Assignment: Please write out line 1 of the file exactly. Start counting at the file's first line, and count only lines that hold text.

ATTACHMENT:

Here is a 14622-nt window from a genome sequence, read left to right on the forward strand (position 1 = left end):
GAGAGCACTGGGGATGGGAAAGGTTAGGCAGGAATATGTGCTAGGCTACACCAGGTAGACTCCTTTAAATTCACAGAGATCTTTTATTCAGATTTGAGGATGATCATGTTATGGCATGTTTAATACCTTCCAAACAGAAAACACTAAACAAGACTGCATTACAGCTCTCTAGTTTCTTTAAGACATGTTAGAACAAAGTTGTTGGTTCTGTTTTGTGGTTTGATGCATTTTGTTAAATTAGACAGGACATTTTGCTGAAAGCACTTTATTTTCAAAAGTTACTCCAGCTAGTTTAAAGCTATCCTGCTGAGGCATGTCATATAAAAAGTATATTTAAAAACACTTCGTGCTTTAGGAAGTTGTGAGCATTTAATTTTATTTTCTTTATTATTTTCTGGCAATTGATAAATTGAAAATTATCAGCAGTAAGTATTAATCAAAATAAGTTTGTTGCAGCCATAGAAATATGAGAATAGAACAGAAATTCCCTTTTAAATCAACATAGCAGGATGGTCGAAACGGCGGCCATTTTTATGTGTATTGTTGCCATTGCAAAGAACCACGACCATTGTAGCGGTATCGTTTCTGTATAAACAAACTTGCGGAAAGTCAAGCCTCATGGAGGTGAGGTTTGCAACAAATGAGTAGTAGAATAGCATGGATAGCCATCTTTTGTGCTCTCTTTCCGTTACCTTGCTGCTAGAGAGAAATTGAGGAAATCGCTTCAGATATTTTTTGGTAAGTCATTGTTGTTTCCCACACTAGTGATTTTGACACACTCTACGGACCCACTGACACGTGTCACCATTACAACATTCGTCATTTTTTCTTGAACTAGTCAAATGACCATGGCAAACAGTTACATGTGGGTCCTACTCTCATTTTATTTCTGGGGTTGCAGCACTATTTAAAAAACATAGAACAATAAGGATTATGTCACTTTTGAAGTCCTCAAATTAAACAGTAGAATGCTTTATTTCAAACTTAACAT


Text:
Here is a 14622-nt window from a genome sequence, read left to right on the forward strand (position 1 = left end):